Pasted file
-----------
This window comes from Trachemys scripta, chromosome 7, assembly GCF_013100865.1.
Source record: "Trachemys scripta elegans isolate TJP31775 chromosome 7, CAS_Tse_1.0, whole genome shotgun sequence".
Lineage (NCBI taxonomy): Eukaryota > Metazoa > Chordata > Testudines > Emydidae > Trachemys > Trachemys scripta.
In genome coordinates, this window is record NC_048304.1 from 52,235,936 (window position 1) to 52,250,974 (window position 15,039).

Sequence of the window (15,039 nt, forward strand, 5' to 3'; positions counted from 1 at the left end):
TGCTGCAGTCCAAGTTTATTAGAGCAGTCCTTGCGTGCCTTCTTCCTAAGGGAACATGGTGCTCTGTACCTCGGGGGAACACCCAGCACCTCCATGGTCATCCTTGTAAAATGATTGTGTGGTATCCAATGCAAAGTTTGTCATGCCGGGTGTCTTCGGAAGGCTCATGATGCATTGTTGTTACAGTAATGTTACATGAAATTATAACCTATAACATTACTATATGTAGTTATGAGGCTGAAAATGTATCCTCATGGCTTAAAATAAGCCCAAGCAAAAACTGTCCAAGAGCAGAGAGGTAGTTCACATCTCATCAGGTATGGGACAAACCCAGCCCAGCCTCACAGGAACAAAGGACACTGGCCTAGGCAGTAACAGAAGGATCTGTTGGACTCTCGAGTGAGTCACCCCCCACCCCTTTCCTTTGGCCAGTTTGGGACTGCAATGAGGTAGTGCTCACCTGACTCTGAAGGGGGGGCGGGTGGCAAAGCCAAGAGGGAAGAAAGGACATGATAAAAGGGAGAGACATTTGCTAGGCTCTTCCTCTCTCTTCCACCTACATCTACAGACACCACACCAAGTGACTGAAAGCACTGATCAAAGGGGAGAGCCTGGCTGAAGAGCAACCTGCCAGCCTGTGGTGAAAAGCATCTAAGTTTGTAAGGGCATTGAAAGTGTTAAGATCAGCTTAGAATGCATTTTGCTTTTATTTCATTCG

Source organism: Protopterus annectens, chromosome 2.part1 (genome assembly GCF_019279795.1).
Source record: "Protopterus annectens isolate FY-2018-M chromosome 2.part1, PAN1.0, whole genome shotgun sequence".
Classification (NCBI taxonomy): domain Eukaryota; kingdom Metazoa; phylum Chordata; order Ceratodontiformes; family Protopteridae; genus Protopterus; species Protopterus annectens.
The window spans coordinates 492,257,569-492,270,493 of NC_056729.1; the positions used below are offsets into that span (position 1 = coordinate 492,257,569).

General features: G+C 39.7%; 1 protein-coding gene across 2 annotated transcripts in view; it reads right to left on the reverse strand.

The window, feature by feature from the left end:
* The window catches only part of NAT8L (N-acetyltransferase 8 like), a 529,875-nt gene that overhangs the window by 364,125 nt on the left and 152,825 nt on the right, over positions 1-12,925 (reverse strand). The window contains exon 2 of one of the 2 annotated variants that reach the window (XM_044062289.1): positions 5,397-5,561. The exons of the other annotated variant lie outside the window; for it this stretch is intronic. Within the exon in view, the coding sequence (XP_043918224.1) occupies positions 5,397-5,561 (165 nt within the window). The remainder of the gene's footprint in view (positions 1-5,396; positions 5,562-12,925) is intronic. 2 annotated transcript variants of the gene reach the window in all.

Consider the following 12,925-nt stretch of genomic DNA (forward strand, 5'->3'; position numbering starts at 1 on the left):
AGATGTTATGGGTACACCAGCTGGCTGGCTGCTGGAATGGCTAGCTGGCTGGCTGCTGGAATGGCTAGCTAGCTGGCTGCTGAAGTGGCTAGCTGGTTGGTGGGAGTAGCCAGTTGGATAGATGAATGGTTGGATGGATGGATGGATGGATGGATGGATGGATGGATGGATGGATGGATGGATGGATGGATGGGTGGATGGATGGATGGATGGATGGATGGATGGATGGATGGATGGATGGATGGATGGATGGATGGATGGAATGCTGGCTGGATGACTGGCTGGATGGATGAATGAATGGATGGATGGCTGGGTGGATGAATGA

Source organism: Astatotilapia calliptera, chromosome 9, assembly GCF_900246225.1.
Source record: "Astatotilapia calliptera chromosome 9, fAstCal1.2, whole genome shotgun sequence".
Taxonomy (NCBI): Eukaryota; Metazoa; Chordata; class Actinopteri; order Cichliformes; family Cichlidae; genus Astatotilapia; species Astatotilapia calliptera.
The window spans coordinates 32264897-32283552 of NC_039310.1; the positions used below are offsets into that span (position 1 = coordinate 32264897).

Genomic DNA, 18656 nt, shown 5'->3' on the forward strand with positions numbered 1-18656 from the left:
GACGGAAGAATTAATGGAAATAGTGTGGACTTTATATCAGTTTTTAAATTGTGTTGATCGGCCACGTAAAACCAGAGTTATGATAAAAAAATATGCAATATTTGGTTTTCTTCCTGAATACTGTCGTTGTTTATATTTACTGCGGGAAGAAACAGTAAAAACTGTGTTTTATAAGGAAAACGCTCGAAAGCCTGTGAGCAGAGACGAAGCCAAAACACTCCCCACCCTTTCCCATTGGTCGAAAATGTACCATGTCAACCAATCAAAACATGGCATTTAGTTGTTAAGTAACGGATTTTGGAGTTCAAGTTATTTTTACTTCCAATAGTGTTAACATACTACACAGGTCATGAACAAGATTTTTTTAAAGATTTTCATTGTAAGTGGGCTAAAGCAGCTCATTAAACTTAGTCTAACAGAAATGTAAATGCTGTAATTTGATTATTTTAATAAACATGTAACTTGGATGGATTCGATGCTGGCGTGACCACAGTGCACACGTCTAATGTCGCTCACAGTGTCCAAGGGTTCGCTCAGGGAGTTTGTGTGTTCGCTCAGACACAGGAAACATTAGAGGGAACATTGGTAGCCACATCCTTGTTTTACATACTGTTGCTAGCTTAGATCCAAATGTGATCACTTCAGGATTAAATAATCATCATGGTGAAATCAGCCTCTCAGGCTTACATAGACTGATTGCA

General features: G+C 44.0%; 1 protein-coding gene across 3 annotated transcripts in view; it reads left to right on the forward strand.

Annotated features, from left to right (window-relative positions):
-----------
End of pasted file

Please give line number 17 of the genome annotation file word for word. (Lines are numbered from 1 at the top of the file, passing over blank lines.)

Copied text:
Source record: "Astatotilapia calliptera chromosome 9, fAstCal1.2, whole genome shotgun sequence".